Should the man pay on the first date?
In our new blog series The Dating Debate, we look at two sides to some of the more controversial issues in the world of dating. First up is the common conundrum, should the man shoulder the bill on the first date? Feminist writer Louisa Ackerman and etiquette tutor Emma Dupont share their thoughts.
Lousia Ackerman argues that relationships shouldn’t be economic transactions.
I was disheartened to read that a survey released last year found that 77% of heterosexual people still think the man should foot the bill on dates. It’s 2015! We are basically living in the future, and we should be striving for equality. Interestingly, the percentage of men who thought this (82%) was higher than that of women (72%).
One of the most cited reasons for this is that by-and-large, men are still out-earning women in the workplace. One possible solution to navigating this is to split the bill accordingly; the woman pays 89p to every £1 the man pays. This may be the most statistically viable option, but by the time you have done the long division, any chance there was of a second date is as washed out as the person who brought their calculator on the date in the first place.
The idea that the man should always pay also has some more troubling implications. Research in 2010 also showed that men were more likely to think that sex should be expected when he’s paid for an expensive date. Some women have also said they have accepted dates with men they aren’t attracted to for the prospect of a free meal.
It seems far better, and fairer, to split the bill properly. Of course it’s nice to treat someone on occasion but one person constantly shouldering the financial burden implies that the other’s time is worth more. This is no way to establish a relationship as equals.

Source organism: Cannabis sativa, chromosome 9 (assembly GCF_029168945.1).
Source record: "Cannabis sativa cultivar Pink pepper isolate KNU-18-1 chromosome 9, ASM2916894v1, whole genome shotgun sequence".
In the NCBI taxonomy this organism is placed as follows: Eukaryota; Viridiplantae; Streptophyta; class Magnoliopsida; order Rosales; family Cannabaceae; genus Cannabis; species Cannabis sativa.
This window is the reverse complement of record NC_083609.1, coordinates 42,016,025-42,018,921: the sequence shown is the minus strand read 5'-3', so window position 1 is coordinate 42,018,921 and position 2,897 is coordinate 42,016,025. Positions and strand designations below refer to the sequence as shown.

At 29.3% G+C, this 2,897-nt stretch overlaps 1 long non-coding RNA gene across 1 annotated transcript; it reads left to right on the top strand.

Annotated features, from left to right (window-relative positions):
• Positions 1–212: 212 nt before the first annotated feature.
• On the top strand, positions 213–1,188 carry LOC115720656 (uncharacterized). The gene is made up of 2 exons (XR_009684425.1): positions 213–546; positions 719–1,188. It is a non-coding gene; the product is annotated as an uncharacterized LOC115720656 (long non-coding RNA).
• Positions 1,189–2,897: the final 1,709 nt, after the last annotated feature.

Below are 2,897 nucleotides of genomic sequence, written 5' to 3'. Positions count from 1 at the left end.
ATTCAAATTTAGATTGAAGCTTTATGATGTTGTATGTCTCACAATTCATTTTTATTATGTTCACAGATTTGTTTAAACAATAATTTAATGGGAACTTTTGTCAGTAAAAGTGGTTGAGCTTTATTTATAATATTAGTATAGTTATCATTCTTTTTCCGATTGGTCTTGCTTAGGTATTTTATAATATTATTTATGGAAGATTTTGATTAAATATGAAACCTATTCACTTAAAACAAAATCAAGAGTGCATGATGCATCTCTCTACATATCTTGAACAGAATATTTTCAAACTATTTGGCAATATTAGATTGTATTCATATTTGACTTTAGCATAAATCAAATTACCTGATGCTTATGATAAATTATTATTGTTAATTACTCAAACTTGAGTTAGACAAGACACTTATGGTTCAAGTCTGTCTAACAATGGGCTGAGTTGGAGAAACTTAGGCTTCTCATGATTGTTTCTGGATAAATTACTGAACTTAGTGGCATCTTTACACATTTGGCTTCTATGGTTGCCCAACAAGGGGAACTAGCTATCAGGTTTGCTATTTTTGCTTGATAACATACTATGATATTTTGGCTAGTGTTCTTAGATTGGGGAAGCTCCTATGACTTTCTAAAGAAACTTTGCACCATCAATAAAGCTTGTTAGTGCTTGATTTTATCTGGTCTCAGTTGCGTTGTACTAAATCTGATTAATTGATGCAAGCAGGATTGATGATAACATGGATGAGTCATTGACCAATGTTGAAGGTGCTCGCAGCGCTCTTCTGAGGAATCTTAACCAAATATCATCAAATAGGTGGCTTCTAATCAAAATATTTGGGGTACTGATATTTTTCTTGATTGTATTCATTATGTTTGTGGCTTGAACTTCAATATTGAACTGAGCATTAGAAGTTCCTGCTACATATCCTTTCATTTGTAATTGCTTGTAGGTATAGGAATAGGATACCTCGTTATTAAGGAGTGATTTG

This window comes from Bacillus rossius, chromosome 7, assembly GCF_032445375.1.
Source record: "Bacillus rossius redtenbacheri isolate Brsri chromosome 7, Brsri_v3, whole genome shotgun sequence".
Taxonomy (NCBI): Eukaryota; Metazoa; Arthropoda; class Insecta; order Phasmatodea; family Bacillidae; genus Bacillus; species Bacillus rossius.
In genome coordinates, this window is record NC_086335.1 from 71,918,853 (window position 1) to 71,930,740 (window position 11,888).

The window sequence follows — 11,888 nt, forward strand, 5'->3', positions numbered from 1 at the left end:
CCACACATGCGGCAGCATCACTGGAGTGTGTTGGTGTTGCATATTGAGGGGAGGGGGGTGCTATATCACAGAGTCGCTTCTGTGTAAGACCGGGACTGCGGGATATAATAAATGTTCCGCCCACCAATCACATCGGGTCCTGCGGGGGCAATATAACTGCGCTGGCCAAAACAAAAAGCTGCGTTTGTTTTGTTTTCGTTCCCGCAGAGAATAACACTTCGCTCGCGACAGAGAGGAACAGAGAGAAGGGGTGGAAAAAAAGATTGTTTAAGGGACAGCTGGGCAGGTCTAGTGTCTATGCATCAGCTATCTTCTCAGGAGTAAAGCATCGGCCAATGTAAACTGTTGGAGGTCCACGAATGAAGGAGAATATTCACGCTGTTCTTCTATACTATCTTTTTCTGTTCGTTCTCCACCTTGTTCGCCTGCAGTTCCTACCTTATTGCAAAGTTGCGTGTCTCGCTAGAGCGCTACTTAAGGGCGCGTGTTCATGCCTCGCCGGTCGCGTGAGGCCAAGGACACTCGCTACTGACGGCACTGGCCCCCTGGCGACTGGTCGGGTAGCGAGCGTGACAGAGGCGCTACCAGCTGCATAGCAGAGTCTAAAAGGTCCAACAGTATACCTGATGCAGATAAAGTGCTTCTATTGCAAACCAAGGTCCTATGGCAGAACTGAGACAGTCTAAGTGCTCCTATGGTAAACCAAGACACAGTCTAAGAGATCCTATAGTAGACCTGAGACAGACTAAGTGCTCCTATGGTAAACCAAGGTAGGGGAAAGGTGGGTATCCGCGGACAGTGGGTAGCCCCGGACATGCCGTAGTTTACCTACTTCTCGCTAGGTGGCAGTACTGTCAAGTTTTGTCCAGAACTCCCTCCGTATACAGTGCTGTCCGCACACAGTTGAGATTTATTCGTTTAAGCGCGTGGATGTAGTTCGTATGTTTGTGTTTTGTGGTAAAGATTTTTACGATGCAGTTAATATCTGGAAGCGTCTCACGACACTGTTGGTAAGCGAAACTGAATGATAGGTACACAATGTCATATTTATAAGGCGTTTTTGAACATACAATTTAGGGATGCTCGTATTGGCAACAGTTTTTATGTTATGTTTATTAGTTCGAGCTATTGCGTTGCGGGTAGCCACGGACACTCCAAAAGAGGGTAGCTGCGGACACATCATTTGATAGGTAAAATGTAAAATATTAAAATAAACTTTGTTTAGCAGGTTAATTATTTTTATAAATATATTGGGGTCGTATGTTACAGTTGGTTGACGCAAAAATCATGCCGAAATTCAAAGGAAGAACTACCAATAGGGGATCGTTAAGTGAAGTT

If we get rid of the outdated expectation that men should always pay, dating will become more equal and honest. Eradicate the paying politics, and we’ll know that when we’re going on a date, it’s because we both fancy each other and want to get to know each other – rather than reducing the moment to some kind of economic transaction.
Louisa is a freelance journalist and feminist. She is the editor of blog Belle-Jar.com
Emma Dupont says men should honour tradition – but offer, don’t insist.
Today’s gentleman faces the delicate subject of whether chivalry is still deemed as the defining feature of a refined man. In an era of feminism and equality just where do men stand on this subject, especially when it comes to paying the bill on a first date?
In these confusing times, a gentleman’s aim should now be to strike the perfect balance between honouring traditions and remaining respectful to a lady’s autonomy. To achieve this, any gesture should feel appropriate and natural to the situation.
The big question: should he pay the restaurant bill on a first date?
If a man has invited a lady out to dinner and has chosen the restaurant, and often the wine, then yes he should offer to pay. Why? Because he has chosen the venue for the evening and it would be impolite to expect someone else to pay for his choices.
Going ‘Dutch’ is fine for friends but shouldn’t a possible romantic liaison start off, well, a bit more romantically? There is something rather clinical about both parties taking out their credit cards at the end of a delicious meal. The point here though is the word ‘offer’, rather than insist. The offer should be a firm one along the lines of “I invited you to join me for dinner and therefore I would like to pick this one up” said of course with complete conviction.
This leaves the door slightly open if the lady wishes to object and insist on paying her half, but hopefully she will thank her date graciously and insist that she pay next time or indeed she will pick up the tab for further drinks afterwards.
As a modern woman I don’t think it is appropriate to expect a man to pay for every date. Both parties are most likely earning an income and have their own bills, so it is quite right that the costs of dating should be evened out.
But this does not mean that every bill has to be split there and then. It is much more elegant to treat each other, and it should all even out over time.
Emma Dupont is an etiquette tutor for The English Manner and can be found on Twitter @etiquettewoman.
Agree? Disagree? Tell us your take in the comments.